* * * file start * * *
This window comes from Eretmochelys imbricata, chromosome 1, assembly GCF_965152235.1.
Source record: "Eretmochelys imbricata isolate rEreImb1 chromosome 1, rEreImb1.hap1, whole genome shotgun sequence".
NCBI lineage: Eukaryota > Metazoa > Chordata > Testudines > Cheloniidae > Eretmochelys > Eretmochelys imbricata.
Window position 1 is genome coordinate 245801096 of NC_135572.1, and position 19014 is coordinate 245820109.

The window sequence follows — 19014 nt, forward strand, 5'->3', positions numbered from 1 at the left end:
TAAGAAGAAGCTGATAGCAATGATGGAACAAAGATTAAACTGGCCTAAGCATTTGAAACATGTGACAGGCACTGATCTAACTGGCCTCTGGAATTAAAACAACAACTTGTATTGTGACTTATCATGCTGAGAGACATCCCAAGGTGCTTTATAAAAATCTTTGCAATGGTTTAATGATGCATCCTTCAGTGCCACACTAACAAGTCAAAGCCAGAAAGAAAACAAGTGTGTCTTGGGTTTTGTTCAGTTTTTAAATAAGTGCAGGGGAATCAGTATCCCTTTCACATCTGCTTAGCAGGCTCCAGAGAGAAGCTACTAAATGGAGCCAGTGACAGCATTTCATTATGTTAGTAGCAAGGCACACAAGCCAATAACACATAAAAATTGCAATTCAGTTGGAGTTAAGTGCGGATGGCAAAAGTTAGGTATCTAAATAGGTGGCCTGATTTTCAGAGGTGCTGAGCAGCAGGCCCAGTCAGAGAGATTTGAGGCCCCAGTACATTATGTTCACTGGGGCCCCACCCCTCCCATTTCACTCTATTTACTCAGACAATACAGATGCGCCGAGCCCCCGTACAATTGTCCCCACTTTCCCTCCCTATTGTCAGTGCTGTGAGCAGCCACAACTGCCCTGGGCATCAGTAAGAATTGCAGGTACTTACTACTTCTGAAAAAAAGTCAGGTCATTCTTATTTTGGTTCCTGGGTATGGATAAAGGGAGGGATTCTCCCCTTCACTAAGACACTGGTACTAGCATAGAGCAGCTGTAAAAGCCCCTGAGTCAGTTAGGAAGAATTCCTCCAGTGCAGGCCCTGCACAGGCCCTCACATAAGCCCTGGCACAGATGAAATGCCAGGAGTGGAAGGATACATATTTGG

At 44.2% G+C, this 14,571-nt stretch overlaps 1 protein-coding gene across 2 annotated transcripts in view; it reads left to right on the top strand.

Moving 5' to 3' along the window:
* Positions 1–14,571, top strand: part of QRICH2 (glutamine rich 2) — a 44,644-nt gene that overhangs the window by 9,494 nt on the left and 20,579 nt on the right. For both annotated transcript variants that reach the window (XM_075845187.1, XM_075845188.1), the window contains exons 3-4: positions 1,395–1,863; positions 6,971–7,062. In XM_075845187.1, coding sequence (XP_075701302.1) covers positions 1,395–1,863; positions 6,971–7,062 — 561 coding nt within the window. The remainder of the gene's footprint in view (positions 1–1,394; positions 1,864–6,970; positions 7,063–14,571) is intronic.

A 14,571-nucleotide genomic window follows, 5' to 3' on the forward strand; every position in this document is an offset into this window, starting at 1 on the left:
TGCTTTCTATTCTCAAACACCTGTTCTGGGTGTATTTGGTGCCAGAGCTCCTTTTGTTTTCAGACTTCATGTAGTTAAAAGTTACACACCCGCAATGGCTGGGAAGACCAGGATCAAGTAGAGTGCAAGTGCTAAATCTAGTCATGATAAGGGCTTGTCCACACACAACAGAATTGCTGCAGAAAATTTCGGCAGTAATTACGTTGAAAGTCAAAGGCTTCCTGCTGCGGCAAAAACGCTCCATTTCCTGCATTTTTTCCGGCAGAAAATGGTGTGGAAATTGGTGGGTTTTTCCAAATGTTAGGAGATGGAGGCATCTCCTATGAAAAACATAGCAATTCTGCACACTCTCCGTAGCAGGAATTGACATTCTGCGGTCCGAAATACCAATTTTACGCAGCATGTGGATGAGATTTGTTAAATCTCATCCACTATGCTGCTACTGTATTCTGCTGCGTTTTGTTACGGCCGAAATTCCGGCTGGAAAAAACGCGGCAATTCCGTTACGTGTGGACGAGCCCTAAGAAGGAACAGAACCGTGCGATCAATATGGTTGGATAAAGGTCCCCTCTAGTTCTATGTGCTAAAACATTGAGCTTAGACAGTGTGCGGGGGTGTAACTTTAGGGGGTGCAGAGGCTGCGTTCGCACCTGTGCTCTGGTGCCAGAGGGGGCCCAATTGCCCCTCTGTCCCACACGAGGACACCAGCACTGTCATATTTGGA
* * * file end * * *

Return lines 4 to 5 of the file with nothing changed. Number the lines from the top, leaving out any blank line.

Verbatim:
Window position 1 is genome coordinate 245801096 of NC_135572.1, and position 19014 is coordinate 245820109.

The window sequence follows — 19014 nt, forward strand, 5'->3', positions numbered from 1 at the left end: